Join the cause and make a difference this International Women’s Day! UNITE by participating in International Women’s Day events and honoring special women in your life with a donation to Jeannette Rankin Fund.
What are your plans for March 8th? Share with us in the comments below.
The move to massive online classes
Interested in taking a free course from a nationally-recognized professor? You can through the increasingly popular massive open online courses, or MOOCs for short. MOOCs are online courses that allow a large number of participants to take a course for free. Distance education has grown in popularity over the last few years and from that, MOOCs were born.
However, MOOCs are not quite the same as an online class you’d pay for through a college. MOOCs often do not offer credit; instead the institution might mail you a certificate for completing the course. It can also entitle you to bragging rights. Who wouldn’t want to say they’ve taken a class from an Ivy League school? Although the courses are free, and can be done anywhere with internet, many struggle to complete them.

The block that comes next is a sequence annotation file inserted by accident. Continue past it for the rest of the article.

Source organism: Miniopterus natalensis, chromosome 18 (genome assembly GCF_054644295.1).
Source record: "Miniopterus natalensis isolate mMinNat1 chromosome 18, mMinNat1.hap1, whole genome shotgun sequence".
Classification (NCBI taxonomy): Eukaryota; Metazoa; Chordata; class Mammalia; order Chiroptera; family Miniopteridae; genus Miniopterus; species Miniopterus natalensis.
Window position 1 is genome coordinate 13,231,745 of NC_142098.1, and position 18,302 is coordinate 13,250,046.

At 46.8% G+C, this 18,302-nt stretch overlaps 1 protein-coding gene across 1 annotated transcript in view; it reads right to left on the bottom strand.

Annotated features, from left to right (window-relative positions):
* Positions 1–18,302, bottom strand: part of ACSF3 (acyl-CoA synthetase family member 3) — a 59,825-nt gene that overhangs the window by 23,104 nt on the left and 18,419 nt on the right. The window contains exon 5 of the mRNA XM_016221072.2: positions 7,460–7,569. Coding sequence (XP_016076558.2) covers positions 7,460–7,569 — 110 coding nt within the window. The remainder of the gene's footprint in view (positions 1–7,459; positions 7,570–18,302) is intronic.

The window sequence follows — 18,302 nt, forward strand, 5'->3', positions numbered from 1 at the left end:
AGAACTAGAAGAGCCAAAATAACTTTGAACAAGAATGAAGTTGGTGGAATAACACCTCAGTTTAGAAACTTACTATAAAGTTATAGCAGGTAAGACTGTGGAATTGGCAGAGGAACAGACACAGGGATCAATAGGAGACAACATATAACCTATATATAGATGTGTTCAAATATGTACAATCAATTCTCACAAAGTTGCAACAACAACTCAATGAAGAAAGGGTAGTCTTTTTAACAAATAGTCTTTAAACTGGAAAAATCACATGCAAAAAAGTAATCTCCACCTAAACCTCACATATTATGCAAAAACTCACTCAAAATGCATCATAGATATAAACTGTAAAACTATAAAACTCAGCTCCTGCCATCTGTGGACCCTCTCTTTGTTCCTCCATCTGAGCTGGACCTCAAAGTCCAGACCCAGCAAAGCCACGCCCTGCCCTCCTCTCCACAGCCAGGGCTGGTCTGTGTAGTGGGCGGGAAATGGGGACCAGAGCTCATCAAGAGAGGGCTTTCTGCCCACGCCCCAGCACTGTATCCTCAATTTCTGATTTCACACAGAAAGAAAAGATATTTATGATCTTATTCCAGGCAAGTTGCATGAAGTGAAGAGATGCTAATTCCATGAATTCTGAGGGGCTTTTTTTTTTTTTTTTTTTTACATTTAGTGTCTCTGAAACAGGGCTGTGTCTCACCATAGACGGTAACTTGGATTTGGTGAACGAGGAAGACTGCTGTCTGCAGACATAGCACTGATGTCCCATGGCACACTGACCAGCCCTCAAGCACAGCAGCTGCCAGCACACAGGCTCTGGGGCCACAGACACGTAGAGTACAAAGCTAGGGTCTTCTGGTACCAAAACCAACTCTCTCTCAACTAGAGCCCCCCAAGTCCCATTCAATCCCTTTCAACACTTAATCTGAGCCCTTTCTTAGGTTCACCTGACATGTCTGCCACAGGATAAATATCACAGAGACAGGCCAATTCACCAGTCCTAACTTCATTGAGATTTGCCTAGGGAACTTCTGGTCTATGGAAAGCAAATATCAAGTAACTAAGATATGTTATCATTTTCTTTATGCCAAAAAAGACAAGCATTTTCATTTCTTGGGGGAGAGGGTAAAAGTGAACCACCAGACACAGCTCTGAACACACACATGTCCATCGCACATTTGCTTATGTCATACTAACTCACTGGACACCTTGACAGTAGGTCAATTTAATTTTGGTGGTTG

Right now, I’m pursuing my undergraduate degrees at the University of Georgia. For most of my life I’ve been in school and I enjoy the structure of classes and assignments. However, I won’t take a MOOC until I graduate and finish my current course work. I plan to enter the work force full-time when I leave UGA, but if free MOOCs are still available, I will likely end up taking one to get a certificate.
With MOOCs, there’s really nothing to lose. For no cost, you can take classes from widely acclaimed professors and learn valuable information. The classes are also a nice addition to your resume!
What do you think? Would you take a MOOC for free? Or would the lack of structure and credit keep you from pursuing it? Share your comments below. For more information click here.